What’s this debate over Canada’s move to ban foreign strippers, escorts and massage-parlor workers really about? On one side, you have the Adult Entertainment Association, which is upset that the government is stripping away a pool of potential moneymaking workers, whereas on the other side, you have the government, which is saying that cutting back on human trafficking and exploitation is at the heart of the decision.
The Conservative Party government’s Immigration Minister, Jason Kenney, announced that starting next month, Canada will no longer renew visas for foreigners working as strippers. Already the government has cut back on how many new visas it grants, down to just 12 in 2011. But it had been continuing to renew previous visas. Not anymore.
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Kenney says the decision is part of a larger government effort to crack down on human trafficking, as the Royal Canadian Mounted Police has expressed repeated concerns over the link between escort agencies, brothels and massage parlors and human-trafficking and sexual-exploitation cases.
The move will put hundreds of foreign strippers out of work in Canada and with no valid workers’ permit when their yearlong visas come up for renewal. The Globe and Mail reports that Kenney, in a speech given in Calgary, said, “The government cannot in good conscience continue to admit temporary foreign workers to work in businesses in sectors where there are reasonable grounds to suspect a risk of sexual exploitation.”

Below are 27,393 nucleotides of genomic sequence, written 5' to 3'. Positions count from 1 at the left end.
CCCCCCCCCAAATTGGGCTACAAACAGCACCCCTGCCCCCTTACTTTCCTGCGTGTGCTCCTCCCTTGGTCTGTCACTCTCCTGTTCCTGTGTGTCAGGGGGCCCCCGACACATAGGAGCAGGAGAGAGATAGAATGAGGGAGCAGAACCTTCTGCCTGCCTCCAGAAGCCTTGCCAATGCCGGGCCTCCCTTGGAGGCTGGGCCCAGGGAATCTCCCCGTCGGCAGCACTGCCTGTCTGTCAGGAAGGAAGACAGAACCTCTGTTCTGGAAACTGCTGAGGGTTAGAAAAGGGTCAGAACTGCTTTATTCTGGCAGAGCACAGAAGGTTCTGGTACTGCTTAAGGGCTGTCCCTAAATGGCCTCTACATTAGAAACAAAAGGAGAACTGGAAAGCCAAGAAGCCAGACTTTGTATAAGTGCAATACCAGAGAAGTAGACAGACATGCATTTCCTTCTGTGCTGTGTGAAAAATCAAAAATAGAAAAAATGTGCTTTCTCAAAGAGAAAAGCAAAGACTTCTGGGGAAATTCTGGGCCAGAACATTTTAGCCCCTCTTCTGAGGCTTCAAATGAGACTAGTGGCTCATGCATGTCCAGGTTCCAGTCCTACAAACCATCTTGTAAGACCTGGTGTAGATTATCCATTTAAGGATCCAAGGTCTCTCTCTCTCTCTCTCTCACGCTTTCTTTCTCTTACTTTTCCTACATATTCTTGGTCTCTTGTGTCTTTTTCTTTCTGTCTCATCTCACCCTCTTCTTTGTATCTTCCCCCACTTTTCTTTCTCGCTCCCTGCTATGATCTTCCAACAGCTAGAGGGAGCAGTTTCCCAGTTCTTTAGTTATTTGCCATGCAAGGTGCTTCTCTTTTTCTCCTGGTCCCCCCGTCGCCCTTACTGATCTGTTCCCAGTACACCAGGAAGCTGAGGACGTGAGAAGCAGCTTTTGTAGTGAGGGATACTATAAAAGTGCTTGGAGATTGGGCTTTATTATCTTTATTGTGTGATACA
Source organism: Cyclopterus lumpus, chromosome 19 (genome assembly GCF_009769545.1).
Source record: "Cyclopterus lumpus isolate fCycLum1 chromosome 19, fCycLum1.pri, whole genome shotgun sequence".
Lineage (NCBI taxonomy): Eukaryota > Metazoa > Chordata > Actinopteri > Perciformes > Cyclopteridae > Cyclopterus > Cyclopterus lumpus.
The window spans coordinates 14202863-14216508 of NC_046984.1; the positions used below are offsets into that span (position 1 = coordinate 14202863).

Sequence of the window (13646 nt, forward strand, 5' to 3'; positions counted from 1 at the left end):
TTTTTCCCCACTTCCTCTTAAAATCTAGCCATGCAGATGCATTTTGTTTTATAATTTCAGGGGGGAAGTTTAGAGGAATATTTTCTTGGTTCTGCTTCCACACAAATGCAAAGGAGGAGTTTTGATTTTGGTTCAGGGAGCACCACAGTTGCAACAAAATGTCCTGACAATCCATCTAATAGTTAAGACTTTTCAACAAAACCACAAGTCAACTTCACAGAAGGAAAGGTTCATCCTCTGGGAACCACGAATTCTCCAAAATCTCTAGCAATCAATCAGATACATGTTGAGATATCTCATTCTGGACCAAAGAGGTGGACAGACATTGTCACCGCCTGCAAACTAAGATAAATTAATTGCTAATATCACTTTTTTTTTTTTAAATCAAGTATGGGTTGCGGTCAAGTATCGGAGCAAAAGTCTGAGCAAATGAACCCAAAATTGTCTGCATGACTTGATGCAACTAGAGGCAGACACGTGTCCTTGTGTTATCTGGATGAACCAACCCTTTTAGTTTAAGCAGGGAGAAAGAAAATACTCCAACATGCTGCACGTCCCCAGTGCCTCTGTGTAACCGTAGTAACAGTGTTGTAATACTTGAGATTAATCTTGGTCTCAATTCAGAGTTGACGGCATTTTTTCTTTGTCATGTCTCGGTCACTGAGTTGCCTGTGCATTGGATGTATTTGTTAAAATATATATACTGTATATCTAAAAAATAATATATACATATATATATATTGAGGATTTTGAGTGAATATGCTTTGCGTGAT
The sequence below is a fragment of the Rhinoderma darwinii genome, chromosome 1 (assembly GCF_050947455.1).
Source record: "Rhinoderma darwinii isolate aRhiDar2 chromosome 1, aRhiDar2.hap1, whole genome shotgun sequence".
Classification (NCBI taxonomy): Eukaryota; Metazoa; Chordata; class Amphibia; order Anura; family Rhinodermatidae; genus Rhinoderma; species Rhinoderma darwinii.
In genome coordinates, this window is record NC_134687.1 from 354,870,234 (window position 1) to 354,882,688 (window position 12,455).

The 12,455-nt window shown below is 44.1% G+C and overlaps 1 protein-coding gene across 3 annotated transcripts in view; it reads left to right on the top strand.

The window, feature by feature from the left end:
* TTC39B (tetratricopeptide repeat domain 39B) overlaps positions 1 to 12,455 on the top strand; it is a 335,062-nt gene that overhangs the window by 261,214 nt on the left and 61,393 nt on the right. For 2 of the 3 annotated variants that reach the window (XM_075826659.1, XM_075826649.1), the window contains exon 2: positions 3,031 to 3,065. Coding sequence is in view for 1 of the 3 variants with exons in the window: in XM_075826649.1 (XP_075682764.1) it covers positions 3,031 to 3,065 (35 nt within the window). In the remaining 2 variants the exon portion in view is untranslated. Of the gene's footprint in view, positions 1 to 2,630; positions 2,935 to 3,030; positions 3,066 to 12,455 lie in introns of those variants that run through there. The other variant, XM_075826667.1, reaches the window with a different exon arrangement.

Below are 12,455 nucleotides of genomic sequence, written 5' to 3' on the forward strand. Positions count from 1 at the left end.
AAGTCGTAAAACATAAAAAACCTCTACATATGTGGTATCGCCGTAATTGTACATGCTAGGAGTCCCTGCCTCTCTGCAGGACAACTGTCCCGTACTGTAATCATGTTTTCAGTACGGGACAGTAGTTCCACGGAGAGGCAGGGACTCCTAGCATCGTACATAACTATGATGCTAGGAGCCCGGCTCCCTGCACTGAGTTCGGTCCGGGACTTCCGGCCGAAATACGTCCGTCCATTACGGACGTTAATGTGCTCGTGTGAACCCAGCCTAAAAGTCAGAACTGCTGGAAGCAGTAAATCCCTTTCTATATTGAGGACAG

There could be anywhere from 500 to 700 women working in Canada on one-year visas. The Adult Entertainment Association says limiting access to the legal trade hurts the industry and creates a labor shortage. Other opponents of the move say it could have an adverse effect by pushing the industry underground and have threatened to hold workshops at universities to recruit foreign students to the industry, a loophole they plan to exploit.
But stories of repeated exploitation and abuse of exotic dancers in the legal industry have become widespread, according to the Globe and Mail. Women in Canada on a temporary visa are tied to a single employer, giving that employer quasi-power over the individual.
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